Jorge Álvarez - Gabriel Porcile
“Institutions, the land market and income distribution in New Zealand and Uruguay (1870-1940)”

Abstract:New Zealand and Uruguay are two countries of new settlement that achieved a relatively high income per capita during the First Globalization era at the end of the Nineteenth Century, based on the high productivity of their agricultural sectors. However, in spite of many similarities (geography, climate, demography, and the insertion in the international economy as suppliers of agricultural goods, mainly to the British market), Uruguay lagged behind New Zealand in terms of income per capita and agrarian productivity since the first decades of the Twentieth Century. This paper discusses why Uruguay and New Zealand (NZ) diverged. It is argued that an institutionalist approach to the determinants of economic growth, focusing on property rights for land and land distribution, may contribute to shed light on this question. These were countries characterized by the abundance of natural resources and by scarce population (formed mostly by descendents of European immigrants), which successfully participated in the expanding international economy as exporters of food and raw materials. By the last quarter of the XIXth century NZ and Uruguay had achieved levels of income per capita higher than many leading European countries. However, their subsequent trajectories were rather different. To address this problem, the paper analyzes how factors of production and investment decisions were rewarded in both countries. More specifically, the hypothesis is that institutions were very different in NZ and Uruguay, shaping incentives to investment in such a way that while in Uruguay they favored a renter approach, in NZ stimulated productivity growth. The paper focuses on a specific dimension of institutions, namely property rights and income distribution in the agrarian economy.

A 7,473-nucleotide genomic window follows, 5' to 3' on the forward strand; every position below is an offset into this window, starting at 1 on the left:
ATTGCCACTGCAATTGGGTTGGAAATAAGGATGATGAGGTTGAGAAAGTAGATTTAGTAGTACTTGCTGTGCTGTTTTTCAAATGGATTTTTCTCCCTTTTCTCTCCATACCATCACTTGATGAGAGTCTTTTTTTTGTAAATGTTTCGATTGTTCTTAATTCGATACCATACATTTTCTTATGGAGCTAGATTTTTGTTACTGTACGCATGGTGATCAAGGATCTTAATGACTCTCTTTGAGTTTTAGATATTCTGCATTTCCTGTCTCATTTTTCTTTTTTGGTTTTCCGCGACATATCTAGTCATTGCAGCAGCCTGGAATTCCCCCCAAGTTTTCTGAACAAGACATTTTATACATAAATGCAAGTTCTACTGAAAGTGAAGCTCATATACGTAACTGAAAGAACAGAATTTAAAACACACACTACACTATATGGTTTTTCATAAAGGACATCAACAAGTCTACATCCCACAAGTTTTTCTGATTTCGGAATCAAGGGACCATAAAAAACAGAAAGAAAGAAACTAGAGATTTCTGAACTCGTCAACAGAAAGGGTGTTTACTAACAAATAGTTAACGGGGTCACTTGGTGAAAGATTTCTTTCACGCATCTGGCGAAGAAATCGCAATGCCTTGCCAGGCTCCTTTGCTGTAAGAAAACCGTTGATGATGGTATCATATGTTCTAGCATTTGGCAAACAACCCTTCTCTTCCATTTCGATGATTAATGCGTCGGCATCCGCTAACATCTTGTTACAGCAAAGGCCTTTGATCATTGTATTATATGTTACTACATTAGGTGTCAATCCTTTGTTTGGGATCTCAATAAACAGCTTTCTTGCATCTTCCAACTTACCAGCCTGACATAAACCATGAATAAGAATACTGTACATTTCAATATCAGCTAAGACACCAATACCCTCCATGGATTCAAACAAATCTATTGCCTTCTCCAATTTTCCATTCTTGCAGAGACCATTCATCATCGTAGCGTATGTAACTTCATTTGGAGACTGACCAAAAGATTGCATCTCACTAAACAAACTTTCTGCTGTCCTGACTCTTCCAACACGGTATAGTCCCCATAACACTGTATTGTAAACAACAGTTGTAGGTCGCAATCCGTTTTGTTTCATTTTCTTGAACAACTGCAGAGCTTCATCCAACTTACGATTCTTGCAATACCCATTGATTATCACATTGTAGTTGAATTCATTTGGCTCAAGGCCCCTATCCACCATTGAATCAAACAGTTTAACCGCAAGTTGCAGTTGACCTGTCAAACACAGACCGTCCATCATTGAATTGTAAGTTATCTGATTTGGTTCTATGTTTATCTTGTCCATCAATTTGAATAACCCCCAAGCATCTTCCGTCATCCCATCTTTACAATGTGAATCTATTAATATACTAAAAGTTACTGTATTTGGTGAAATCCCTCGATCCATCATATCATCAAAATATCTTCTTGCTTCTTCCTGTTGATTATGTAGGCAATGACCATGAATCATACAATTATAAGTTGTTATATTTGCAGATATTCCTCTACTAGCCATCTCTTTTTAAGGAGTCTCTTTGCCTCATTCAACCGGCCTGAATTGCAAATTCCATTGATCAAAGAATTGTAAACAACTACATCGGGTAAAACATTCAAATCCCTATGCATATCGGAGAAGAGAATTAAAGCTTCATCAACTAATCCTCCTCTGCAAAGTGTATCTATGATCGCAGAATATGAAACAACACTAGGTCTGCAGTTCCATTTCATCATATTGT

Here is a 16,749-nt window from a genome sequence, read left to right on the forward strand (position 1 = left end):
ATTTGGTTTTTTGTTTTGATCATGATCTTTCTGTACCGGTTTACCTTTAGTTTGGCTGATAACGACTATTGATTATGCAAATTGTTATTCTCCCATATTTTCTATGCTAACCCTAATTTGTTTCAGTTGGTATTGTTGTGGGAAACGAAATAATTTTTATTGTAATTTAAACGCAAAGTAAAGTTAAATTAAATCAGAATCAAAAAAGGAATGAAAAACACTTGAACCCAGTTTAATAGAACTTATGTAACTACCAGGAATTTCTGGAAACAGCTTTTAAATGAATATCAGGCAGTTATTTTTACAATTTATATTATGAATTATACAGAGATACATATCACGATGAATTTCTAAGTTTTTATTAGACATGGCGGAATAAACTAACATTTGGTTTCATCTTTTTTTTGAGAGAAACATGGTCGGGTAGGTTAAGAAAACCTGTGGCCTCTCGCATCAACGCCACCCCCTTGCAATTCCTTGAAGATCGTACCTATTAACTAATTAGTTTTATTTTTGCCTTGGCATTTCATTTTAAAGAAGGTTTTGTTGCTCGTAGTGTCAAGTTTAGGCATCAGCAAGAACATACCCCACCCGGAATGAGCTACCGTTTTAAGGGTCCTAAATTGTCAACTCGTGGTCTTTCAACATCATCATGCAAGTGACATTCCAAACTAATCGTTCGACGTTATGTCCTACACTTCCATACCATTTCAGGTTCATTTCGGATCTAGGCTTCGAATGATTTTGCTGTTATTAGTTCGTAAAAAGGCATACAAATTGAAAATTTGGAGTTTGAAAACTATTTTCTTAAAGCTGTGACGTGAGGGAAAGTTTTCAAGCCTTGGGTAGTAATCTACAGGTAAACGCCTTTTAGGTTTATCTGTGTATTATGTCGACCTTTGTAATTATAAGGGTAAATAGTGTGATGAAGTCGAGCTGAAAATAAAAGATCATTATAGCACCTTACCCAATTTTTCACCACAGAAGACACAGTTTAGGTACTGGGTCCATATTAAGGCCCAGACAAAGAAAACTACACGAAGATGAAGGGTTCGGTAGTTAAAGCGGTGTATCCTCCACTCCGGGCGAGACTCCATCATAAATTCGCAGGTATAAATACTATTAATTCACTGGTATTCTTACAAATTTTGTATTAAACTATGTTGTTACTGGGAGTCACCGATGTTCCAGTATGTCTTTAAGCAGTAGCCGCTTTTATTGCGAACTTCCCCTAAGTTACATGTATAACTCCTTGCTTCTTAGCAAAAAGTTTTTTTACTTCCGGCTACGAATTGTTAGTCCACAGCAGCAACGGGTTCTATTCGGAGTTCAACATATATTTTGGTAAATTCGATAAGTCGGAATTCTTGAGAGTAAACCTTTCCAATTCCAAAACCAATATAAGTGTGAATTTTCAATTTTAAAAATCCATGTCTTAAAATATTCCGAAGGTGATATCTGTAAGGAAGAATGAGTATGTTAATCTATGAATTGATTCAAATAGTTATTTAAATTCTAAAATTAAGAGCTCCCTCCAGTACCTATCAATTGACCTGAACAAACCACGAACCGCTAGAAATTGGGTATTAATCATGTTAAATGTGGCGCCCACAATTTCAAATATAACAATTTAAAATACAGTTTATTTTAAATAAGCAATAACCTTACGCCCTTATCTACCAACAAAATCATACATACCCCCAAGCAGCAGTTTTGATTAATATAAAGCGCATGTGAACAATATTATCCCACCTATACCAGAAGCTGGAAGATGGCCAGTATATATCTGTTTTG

JEL: N17 N17O57 P52.
Keywords: Institution, economic growth, income distribution.



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